02 November 2022
In recent weeks, I have written about the way growing awareness of the legacy of slavery and racism has led to the removal of the memorial to Sir John Cass in Saint Botolph with Aldgate Church in London, and to debates about the statue of Cecil Rhodes on the High Street façade of the Rhodes Building in Oriel College, Oxford.
Today is All Souls’ Day, and I was reminded during a recent visit to All Souls College in Oxford that a similar debate has focussed on the name of All Souls College Library.
I was writing about the chapel in All Souls College earlier today. The beautiful cloister links the college chapel with the college library, which was known for centuries as the Codrington Library. The library’s collections are particularly strong in law and history, especially the history of Britain and early modern Europe, and military history. Philosophy, sociology, and the history of science are also well represented.
Visitors to the college and the library are always shown the sundial designed in 1658 by Sir Christopher Wren, who was a fellow in 1653-1661. Wren’s sundial was originally placed on the south wall of the chapel, but it was moved in 1877 to the quadrangle, above the central entrance to the library.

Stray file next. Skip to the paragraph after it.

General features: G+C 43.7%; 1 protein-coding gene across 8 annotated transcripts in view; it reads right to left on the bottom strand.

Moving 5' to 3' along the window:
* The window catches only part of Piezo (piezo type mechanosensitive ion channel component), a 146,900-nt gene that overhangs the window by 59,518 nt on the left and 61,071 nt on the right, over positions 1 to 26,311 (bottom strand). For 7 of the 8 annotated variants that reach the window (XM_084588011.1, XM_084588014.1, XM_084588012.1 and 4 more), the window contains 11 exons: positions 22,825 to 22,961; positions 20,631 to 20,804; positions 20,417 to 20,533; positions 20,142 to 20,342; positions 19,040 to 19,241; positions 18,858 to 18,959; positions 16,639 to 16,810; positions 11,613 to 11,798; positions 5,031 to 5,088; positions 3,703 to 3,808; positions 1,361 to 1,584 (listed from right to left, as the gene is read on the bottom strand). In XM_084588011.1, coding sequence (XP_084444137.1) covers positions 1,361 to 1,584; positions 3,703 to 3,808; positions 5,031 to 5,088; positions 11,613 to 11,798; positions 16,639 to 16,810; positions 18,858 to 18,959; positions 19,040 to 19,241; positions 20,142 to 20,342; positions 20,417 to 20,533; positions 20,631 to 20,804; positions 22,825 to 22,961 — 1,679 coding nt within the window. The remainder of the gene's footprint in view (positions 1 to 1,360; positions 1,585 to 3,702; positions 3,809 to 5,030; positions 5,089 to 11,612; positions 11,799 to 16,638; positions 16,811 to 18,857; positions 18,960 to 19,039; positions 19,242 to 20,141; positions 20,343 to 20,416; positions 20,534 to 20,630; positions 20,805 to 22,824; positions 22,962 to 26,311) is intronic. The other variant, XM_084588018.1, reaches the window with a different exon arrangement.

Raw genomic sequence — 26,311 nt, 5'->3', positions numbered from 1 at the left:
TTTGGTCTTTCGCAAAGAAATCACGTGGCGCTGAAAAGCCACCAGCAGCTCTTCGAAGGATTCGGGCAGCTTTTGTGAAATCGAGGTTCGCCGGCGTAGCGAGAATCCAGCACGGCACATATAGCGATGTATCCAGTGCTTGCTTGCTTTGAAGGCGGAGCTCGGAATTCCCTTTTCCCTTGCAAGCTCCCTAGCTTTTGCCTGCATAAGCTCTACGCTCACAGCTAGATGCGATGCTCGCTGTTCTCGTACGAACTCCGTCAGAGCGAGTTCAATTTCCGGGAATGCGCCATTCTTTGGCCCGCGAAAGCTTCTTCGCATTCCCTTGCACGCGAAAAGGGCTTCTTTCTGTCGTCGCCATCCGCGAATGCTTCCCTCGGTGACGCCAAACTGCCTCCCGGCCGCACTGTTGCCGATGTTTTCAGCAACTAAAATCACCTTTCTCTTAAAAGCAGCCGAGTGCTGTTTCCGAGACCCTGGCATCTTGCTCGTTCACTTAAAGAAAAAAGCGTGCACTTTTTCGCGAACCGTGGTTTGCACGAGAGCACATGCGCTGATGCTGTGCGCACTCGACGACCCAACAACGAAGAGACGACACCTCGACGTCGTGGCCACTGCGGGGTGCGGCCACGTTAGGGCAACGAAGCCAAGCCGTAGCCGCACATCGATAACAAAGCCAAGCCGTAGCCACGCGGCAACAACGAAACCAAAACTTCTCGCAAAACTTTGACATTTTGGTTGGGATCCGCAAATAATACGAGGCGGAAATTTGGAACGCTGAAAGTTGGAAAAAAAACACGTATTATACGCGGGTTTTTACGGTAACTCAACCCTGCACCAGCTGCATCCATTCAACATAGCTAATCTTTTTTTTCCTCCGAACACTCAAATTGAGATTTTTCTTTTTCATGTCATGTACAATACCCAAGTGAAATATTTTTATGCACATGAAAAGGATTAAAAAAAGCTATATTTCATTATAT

For three centuries or more, the library was known as the Codrington Library. It was built in the early 18th century, mainly with money donated by Christopher Codrington (1668-1710), a former fellow who amassed his vast wealth from plantations in the West Indies that were worked by enslaved people of African descent. But two years ago, in 2020, All Souls College decided to stop referring to the library by that name to make plain its abhorrence of slavery.
Henry Chichele, Archbishop of Canterbury, co-founder of All Souls College with Henry VI in 1438, decided the college should have books and a library from the very outset. In its first years, the college set about accumulating a collection for people working in the higher faculties of theology, law, and medicine, although the statutes envisaged that fellows of All Souls would study only arts, philosophy, theology, and law.
Other subjects came to be represented through donation and acquisition, including the history of England and Italian humanism. From the beginning, fellows left books to the library. By the end of the 15th century, the library had about 250 manuscripts and 100 printed books. This increased gradually over the next century through purchases and gifts.
The chapel lost its organ, reredos, and service books during the turmoil of the Reformation. However, the library was left more or less unscathed, and under Elizabeth I found a new champion in the person of Robert Hovenden, who was the Warden in 1574-1614.
Hovenden drew up a new catalogue, erected the beautiful plaster barrel ceiling in what is now the Old Library, introduced more book presses, and commissioned a full set of maps of the college’s estates.